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17 April 2014 12:48 pm ,
Vol. 344 ,
Officials last week revealed that the U.S. contribution to ITER could cost $3.9 billion by 2034—roughly four times the...
An experimental hepatitis B drug that looked safe in animal trials tragically killed five of 15 patients in 1993. Now,...
Using the two high-quality genomes that exist for Neandertals and Denisovans, researchers find clues to gene activity...
A new report from the Intergovernmental Panel on Climate Change (IPCC) concludes that humanity has done little to slow...
Astronomers have discovered an Earth-sized planet in the habitable zone of a red dwarf—a star cooler than the sun—500...
Three years ago, Jennifer Francis of Rutgers University proposed that a warming Arctic was altering the behavior of the...
- 17 April 2014 12:48 pm , Vol. 344 , #6181
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Space Telescopes Shoot 'Movie' of Crab Nebula
20 September 2002 (All day)
The Crab Nebula, a tangled web of cosmic debris cast off by a supernova nearly 1000 years ago, is starring in a new action-packed film. The Hubble Space Telescope and the Chandra X-ray Observatory teamed up to take more than 30 images of the nebula's heart. The dynamic sequence--which spans about 8 months--has thrilled astrophysicists accustomed to static snapshots or mere points of light.
The spiky nebula is the famed remnant of a giant star that exploded when it ran out of nuclear fuel. At the Crab's center a dense neutron star spins 33 times each second, unleashing pulses of radiation. As it gradually slows down, this pulsar sheds energy along the axis of its intense magnetic field at a fantastic rate. The rotation and magnetism combine to whip particles around the pulsar into a frenzy approaching the speed of light, but how that works is poorly known.
Now, the new images have exposed jets, wisps, knots, and other features that roil the nebula's innermost cauldron, dramatically changing its shape from week to week. Hubble zeroed in on the nebula's core 24 times between August 2000 and April 2001, while Chandra took eight x-ray images during the same interval. The results, released 19 September at NASA headquarters in Washington, D.C., and published in the 20 September Astrophysical Journal Letters, illuminate striking sets of shock waves near the pulsar. "This is relativistic astrophysics in action," says team leader Jeff Hester, an astronomer at Arizona State University in Tempe.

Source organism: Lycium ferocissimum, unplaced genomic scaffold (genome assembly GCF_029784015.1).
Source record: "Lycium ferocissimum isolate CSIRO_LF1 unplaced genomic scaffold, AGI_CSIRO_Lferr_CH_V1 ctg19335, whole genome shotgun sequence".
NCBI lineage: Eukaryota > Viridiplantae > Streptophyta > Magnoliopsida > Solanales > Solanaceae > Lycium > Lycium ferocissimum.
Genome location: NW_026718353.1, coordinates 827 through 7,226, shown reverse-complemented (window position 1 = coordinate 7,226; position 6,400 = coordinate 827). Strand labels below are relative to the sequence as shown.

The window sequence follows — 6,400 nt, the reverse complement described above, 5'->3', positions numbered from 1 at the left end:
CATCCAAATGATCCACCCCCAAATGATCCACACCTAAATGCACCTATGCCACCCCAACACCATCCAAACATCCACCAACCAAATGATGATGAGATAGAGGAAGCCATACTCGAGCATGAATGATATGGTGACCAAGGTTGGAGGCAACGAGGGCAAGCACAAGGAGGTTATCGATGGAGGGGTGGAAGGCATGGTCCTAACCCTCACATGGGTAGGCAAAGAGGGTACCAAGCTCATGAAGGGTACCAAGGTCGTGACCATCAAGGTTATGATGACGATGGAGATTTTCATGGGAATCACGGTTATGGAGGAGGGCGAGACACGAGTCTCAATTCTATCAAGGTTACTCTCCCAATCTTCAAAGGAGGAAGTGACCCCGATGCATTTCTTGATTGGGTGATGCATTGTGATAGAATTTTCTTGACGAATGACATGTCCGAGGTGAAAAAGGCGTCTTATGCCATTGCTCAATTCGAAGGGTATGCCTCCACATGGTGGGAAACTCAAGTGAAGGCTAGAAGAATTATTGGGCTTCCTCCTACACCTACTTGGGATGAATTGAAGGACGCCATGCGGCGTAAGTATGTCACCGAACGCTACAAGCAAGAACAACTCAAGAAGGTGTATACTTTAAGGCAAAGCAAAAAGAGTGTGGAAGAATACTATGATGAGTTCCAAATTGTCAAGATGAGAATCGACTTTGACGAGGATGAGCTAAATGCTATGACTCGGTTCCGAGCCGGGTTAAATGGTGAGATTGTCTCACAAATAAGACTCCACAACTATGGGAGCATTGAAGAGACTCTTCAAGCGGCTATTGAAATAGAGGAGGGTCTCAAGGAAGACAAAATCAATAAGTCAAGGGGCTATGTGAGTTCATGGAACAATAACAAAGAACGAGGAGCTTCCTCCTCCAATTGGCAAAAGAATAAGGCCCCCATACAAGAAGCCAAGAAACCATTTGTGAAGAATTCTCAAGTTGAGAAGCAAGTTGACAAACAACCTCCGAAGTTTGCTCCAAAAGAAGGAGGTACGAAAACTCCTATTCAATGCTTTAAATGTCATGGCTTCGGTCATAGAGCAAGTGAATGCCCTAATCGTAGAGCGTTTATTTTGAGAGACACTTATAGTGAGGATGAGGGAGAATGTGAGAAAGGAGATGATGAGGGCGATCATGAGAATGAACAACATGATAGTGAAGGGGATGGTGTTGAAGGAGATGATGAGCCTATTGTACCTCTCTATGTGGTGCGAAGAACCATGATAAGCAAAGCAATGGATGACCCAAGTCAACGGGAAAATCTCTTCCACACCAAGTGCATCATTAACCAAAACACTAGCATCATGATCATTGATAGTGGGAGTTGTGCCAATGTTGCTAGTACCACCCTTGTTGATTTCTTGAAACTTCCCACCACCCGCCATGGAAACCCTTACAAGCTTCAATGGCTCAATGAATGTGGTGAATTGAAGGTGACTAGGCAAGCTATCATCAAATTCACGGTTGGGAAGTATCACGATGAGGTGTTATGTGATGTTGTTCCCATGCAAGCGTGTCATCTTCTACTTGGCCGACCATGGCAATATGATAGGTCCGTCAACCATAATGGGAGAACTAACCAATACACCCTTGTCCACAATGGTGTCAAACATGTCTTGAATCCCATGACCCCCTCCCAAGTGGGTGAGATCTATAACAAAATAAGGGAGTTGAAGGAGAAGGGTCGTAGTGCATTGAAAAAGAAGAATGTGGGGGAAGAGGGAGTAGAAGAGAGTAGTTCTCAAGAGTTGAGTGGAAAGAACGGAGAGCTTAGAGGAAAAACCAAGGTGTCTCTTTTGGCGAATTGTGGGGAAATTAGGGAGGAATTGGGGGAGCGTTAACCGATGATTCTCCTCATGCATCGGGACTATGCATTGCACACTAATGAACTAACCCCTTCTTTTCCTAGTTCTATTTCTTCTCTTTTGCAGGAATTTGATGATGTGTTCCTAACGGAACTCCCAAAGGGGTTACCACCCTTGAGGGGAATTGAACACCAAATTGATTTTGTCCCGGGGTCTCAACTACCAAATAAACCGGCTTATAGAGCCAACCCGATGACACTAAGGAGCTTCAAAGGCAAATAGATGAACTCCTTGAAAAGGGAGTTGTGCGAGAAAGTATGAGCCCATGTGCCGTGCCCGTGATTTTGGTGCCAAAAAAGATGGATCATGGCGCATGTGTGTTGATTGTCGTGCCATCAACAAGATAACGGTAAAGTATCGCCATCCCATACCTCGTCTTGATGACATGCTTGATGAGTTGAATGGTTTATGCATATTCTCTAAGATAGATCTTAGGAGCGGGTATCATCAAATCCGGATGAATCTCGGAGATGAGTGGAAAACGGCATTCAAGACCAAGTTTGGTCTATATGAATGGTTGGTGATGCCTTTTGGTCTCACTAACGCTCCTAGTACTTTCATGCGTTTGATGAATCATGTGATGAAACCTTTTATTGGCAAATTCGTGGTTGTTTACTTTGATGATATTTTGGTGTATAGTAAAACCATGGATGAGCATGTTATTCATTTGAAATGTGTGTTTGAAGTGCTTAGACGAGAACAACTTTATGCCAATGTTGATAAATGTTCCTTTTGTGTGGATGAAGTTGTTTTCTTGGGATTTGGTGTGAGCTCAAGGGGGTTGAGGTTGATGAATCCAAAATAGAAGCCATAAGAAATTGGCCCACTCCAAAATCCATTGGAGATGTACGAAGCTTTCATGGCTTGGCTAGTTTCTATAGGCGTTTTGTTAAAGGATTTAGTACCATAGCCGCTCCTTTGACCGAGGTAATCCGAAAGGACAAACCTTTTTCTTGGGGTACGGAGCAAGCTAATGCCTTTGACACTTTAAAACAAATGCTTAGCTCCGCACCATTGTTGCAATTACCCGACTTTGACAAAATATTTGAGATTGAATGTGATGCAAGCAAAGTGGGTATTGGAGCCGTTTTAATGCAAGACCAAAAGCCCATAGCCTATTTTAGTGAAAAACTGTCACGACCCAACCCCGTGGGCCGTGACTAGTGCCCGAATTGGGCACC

A blazing x-ray ring girdles the plane of the pulsar's equator. At that spot, says Hester, a violent but steady wind streaming from the pulsar careens into a frothy shock front of disordered electrons. Wisps of particles flit outward from the x-ray ring at half the speed of light. The wisps form crisp, narrowly defined arcs confined to the equatorial plane, probably held in place by tight lines of magnetic field whipping out from the pulsar. Meanwhile, at right angles to the plane, diffuse jets of particles blast into the nebula from the pulsar's rotation poles. One jet looks like a puffy plume from an industrial smokestack on a windy day, buffeted to and fro by turbulence around it.
Debates about the mechanisms driving the shocks will take time to settle, says Chandra project scientist Martin Weisskopf of NASA's Marshall Space Flight Center in Huntsville, Alabama. "There is so much detail," he says. "We all want to know how this pulsar converts its rotational energy into electromagnetic radiation with such amazing efficiency. It's a fascinating puzzle."